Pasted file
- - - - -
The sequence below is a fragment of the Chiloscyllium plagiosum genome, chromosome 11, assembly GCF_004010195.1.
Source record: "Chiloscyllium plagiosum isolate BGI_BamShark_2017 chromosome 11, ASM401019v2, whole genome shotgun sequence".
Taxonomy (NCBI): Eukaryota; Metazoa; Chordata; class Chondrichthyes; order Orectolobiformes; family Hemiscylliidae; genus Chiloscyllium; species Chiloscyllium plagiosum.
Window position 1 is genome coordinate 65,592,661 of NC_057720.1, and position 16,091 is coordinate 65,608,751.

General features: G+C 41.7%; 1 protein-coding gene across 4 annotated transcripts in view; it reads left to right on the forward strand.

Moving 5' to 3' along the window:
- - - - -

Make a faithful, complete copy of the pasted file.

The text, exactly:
The sequence below is a fragment of the Chiloscyllium plagiosum genome, chromosome 11, assembly GCF_004010195.1.
Source record: "Chiloscyllium plagiosum isolate BGI_BamShark_2017 chromosome 11, ASM401019v2, whole genome shotgun sequence".
Taxonomy (NCBI): Eukaryota; Metazoa; Chordata; class Chondrichthyes; order Orectolobiformes; family Hemiscylliidae; genus Chiloscyllium; species Chiloscyllium plagiosum.
Window position 1 is genome coordinate 65,592,661 of NC_057720.1, and position 16,091 is coordinate 65,608,751.

General features: G+C 41.7%; 1 protein-coding gene across 4 annotated transcripts in view; it reads left to right on the forward strand.

Moving 5' to 3' along the window: